Noise Notification

You wrote:

Noise is most definitely the biggest concern with our library. I propose some sort of notification system (telephones, a link on the library site, or even a number we can send a text message to) that would allow us to directly contact library staff/security regarding noise complaints. This would be useful in assessing the urgency of a complaint since most students don’t want to go all the way downstairs and risk losing their study space. A zoning system (letters/numbers for various locations in the library) would allow staff to keep track of areas with high noise concentrations, and this would also enable security workers to find disruptive students.

Abuse of this type of system would be minimal, since multiple unique complaints from a specific zone could be determined via cell phone number or perhaps netname.

Thank you for your thoughtful suggestion!

5 thoughts on “Noise Notification

  1. DM

    What a great suggestion! I have been listening to a conversation beside me for about an hour and a half now, and am wondering what I can do to make it stop. I don’t feel like making a scene. The suggested reporting system would be perfect.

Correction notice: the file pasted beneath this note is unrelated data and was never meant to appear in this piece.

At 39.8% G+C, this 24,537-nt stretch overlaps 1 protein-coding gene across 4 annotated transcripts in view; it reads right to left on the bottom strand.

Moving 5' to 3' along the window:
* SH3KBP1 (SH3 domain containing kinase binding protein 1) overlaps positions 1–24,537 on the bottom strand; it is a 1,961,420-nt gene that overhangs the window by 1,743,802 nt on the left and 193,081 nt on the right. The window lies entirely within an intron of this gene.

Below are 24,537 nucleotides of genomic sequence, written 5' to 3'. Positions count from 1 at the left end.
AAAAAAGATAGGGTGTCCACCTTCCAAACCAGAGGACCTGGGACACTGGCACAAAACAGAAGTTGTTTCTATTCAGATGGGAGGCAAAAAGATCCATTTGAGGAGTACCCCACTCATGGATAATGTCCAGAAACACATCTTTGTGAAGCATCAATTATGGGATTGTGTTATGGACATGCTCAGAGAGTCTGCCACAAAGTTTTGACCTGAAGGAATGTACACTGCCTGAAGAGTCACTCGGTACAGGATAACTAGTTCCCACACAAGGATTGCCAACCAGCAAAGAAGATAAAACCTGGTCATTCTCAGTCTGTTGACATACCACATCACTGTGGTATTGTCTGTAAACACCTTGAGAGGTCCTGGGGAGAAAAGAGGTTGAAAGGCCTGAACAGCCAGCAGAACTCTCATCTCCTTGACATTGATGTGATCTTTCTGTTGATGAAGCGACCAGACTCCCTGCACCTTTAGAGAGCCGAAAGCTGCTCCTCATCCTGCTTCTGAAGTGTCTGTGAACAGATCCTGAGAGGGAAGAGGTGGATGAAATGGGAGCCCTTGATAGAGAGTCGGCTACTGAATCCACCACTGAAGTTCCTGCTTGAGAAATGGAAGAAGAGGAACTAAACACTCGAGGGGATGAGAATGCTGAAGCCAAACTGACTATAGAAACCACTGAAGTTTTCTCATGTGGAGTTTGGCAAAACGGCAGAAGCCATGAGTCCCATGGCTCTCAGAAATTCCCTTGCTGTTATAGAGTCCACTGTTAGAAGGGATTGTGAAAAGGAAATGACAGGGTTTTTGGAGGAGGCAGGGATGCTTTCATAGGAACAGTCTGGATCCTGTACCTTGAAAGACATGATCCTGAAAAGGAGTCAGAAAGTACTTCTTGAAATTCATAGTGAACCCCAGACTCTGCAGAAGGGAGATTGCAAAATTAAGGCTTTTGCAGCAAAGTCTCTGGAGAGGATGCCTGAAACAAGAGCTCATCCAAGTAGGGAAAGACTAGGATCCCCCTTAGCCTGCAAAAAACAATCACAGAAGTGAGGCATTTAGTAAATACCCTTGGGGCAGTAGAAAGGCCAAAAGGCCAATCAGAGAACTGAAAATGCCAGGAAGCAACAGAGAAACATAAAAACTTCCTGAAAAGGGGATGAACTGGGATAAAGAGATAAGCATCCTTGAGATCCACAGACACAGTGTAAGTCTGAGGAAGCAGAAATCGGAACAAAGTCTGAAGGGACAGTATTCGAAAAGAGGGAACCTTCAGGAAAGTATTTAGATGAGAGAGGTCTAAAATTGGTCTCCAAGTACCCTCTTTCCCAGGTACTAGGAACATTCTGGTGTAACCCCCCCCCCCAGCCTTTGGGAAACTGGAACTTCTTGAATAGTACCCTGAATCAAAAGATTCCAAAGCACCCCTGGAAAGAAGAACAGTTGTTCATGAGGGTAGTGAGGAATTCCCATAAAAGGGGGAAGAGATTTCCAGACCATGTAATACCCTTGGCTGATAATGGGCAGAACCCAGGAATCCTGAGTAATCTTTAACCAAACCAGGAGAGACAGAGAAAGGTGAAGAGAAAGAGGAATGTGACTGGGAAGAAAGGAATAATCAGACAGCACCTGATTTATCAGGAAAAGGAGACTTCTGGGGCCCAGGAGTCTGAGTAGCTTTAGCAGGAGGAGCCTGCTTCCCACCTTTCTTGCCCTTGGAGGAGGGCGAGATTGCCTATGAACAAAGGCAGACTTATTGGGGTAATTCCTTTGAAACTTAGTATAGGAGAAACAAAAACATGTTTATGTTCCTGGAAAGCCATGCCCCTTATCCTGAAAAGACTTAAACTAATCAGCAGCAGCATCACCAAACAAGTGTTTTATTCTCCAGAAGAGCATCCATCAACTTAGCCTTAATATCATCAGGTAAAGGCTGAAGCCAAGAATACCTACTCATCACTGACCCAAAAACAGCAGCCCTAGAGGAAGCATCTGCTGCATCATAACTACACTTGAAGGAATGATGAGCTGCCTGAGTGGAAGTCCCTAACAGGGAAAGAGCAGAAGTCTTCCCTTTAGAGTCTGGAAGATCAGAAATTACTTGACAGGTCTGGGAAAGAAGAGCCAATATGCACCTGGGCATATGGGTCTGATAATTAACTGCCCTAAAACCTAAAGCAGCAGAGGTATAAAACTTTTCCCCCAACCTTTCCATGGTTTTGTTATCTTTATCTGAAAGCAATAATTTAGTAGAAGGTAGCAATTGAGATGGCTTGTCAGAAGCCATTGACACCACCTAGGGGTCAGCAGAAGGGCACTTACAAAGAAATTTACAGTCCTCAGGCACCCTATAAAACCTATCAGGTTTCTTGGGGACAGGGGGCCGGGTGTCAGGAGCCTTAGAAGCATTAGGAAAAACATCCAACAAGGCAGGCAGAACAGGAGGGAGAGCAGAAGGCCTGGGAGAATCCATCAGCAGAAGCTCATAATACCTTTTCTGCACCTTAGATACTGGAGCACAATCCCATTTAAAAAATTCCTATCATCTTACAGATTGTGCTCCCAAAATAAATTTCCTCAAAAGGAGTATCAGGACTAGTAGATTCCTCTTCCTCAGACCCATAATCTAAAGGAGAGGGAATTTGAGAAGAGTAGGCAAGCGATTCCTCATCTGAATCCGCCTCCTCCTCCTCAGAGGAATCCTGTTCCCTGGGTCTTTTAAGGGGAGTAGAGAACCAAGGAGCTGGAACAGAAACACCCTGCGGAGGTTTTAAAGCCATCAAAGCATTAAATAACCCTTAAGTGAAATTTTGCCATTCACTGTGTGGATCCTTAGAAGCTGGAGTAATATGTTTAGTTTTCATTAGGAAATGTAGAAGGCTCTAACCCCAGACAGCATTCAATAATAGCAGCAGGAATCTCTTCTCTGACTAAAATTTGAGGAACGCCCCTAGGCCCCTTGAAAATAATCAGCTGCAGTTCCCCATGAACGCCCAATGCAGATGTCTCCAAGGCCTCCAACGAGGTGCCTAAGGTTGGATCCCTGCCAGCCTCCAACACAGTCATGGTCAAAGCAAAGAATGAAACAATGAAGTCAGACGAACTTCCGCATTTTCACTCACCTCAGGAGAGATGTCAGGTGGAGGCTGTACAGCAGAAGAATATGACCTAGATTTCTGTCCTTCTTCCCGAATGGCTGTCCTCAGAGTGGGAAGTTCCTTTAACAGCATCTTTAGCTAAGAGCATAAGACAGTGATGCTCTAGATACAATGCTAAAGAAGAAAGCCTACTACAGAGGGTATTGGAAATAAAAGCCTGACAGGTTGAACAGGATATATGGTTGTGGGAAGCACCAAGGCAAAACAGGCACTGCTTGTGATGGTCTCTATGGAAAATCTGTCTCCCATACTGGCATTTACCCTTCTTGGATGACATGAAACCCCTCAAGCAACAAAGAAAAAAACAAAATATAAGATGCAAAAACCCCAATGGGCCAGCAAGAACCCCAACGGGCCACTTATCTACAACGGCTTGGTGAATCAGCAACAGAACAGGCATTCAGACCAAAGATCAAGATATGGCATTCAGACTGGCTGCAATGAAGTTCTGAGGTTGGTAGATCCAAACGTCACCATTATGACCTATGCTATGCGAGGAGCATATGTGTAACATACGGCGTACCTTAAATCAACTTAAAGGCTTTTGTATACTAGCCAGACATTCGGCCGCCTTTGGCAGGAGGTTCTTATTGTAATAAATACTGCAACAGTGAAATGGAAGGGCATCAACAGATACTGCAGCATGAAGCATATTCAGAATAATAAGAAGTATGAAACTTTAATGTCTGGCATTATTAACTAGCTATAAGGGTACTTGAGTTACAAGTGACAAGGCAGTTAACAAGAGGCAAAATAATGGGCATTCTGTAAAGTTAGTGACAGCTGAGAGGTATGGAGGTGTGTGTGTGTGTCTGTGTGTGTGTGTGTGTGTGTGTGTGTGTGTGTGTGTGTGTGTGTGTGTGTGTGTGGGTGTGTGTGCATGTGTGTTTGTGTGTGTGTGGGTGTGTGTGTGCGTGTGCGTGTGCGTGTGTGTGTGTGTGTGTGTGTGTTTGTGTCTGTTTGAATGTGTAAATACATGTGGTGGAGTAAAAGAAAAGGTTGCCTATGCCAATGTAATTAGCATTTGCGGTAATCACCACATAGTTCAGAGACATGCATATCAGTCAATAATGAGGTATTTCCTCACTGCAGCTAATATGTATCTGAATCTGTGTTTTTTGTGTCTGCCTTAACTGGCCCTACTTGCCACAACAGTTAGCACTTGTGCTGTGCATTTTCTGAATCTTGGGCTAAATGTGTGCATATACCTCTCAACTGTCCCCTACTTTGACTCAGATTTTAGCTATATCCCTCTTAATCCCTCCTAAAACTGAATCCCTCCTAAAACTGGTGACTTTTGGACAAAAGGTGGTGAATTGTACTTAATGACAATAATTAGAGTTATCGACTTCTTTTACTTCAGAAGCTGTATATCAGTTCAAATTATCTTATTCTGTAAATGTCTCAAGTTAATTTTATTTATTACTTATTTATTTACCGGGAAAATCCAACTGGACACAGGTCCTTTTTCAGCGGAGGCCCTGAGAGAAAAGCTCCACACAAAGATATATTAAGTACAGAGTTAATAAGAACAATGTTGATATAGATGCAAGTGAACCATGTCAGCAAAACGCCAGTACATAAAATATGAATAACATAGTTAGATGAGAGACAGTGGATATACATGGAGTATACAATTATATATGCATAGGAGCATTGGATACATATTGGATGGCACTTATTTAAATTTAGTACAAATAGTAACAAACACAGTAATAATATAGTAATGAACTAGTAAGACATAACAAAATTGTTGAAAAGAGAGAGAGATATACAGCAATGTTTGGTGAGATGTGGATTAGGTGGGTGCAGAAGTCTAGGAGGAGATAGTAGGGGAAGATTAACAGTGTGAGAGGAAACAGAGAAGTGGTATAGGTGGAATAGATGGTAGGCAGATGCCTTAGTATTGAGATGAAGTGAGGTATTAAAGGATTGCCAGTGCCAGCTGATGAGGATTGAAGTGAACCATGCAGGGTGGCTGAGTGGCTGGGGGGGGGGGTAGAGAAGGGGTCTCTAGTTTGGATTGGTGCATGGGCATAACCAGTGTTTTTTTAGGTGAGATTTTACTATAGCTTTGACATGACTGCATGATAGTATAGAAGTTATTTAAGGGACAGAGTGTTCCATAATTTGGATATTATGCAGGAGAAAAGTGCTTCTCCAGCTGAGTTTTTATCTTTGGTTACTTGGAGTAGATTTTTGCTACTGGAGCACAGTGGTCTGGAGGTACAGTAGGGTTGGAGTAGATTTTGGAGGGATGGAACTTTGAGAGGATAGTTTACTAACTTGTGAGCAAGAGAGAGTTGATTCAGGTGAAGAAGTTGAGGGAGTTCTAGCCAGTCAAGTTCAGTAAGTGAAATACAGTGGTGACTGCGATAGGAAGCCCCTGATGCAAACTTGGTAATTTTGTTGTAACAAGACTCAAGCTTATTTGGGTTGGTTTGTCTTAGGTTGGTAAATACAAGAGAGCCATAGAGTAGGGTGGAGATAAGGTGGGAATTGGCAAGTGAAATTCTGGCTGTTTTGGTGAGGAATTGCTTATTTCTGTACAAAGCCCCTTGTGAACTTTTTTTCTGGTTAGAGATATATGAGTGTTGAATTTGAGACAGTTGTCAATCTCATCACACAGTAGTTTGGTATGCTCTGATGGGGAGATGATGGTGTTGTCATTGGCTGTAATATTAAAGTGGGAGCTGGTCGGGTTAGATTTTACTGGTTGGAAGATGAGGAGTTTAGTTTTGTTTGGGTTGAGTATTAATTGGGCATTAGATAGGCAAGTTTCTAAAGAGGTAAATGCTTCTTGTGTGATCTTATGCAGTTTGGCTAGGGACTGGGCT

2. ConcordiaStudent

    Similiar suggestios have been suggested numerous times. Nothing will change until the library realizes that students don’t need endless months to learn how to respect the rules. The library doesn’t appear to have any intention of instituting a consequence for noise, but instead hoping students will just start respecting the signage.

    As a result, the way it is now it is destined to stay.

  3. Stinger

    My friend was telling me how she used the Ask A Librarian chat to report a noisy talker. It’s kind of slow, but it might help.

  4. ConcordiaStaff

    Remember not to abuse calling security for noise issues. Call or report issues to the library staff and/or administration first. Only call security if you feel that you are being harassed repeatedly or threatened, or that you are witnessing threatening behaviours. Security’s number is coded on the public phones. You can also use the red phones anywhere you see them. They are usually near the washrooms, but can also be found elsewhere.

  5. Marie Campbell

    In reference to the noise complaints raised above, I must tell you that I have completely given up on the Webster library for any purpose beyond the basic book pick-up. It exudes no kind of university ambiance. Feet on chairs, cell phone talking, loud conversations around a table – none of these actions suggest the serious approach to study that is appropriate to a library.

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